Recently, the Pew Research Centre and Elon University have published a report on the increasing reliance of people, workspaces and industries to the internet and its connectivity. Fueled by convenience and the increasing need to manage even when outside the premise, enterprises have taken up the concept of the Internet of Things (IoT) in various measures.
Given such setup, the report made by Pew and Elon University stated that it is now impossible to disconnect from the internet reliance as it is counter-productive to the trend of automating the enterprise.
The implications of the Internet of Things towards business centres, districts, business and across industries allow for connectivity like never before; as it allow for progress when it comes to automating the premises through systems that govern the infrastructure.
IoT warrants the future workforce to cut back on labour as self-servicing applications such as machines are looming to replace manual practices in the business.
Other implications of the IoT setup for businesses are as follows:
With the concept of IoT, the future of commercial buildings and workspace infrastructure will be focused on its capacity to be energy efficient as the industry is driven by the global push for sustainable cities. Buildings for example will be “smarter” through sensors that monitor, collate and harness data basing on energy consumption as an example.
Through data, building administration gain valuable insights to make decisions on energy efficiency measures and policy. With the use of sensors, buildings will be partially “self-aware” in terms of identifying trouble spots that call for maintenance.
In Australia, commercial buildings account for 20 per cent of the nation’s power consumption with studies pointing that buildings, waste around 30 per cent of the energy generated for operations.
The future of the Internet of Things for smarter buildings is about the full-incorporation of its application that includes hardware, operating system and extensions.
In the concept of integrating the core concept of IoT for smart buildings, deploying projects are aided by real time data insights and performance benchmarks to help project managers with performance optimisation.
As smart buildings become centrally automated it allows to branch out in order to support other automated extensions ranging from security, energy management, water and performance management; the need for a centralized system becomes apparent to the administration.
This is where the concept of the Building Management System (BMS) was conceptualised in order to manage the smart buildings of the future. With the BMS, building admins can monitor energy consumption rate, security measures, heating and water systems in order to aid in decision making. This boosts the accuracy of supply material for building maintenance.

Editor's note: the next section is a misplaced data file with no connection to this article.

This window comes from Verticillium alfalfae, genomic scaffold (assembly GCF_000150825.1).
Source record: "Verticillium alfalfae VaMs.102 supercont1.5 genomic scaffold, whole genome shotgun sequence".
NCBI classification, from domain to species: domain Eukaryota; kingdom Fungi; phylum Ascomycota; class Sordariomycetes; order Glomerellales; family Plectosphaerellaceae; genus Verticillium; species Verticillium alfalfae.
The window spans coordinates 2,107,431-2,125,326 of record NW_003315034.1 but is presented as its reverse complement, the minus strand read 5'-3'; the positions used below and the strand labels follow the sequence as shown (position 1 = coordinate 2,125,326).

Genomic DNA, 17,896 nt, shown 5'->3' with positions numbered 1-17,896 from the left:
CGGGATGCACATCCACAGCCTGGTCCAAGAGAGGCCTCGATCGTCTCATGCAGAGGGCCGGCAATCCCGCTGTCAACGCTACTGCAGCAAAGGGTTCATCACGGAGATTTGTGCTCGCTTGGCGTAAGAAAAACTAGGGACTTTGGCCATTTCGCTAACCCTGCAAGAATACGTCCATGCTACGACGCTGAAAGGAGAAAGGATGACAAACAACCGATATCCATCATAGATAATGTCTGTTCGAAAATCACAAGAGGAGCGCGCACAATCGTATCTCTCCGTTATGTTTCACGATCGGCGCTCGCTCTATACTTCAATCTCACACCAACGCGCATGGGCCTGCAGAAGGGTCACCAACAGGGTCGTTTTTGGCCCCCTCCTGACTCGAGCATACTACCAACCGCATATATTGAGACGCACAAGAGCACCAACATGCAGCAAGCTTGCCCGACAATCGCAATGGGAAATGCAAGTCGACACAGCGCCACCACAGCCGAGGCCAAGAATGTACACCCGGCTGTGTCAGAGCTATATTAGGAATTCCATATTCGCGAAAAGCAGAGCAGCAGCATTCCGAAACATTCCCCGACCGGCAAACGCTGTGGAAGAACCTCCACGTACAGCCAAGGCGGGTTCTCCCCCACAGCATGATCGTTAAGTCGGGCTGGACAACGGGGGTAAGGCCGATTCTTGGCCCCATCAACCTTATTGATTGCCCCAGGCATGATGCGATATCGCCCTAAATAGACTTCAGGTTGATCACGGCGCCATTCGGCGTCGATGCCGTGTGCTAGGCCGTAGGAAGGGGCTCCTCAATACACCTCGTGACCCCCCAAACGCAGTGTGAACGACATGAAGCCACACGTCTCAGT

Today, a lot of smart devices are already available in the market for commercial purchase. As commercial buildings make their stride to automation through networked operations, expect more smart devices to be engineered. These will be designed and marketed to support not only business needs but also in support of the full-building management lifecycle.
The future smart devices for smart buildings will range from specialised sensors, smart energy plugs, wireless cameras and smart appliances. As automation of the commercial buildings aim for a full-integration process, the commercial viability of “plug and play” smart devices are increasing. The market will be incredibly diverse with smart devices.
In most workspaces, flexible working arrangements allow for employees to bring their personal computing devices to work under the BYOD (Bring Your Own Device) setup. In the future of flexible workspaces, BYOD is likely to be even more flexible despite its security risk assessment.
With the advancement of network security, the commercial network for each smart building can detect viruses and security breaches on devices in real time. This will lessen and suppress the leakage of information that costs business worldwide millions of dollars annually.
In the setup of a fully network connected building, its information collecting capability will be unprecedented as it will collect, maintain and offer insights derived from data on building performance, dweller behaviour and network performance.
With the harnessed data and its diversity, business owners and tenants alike can get creative when it comes to visualising the data for business development purposes, clientele management and human resources. This allows for the creation of policies that will help strengthen the aspect of managing business to client relationship and business to people relationship.
IoT for smart buildings is in fact a reality and the listed factors above are gaining steam in cities worldwide. For instance, energy efficiency in the form of smart energy management system has moved from the residential industry to the business sector and it paves the way for energy efficient cities in the future.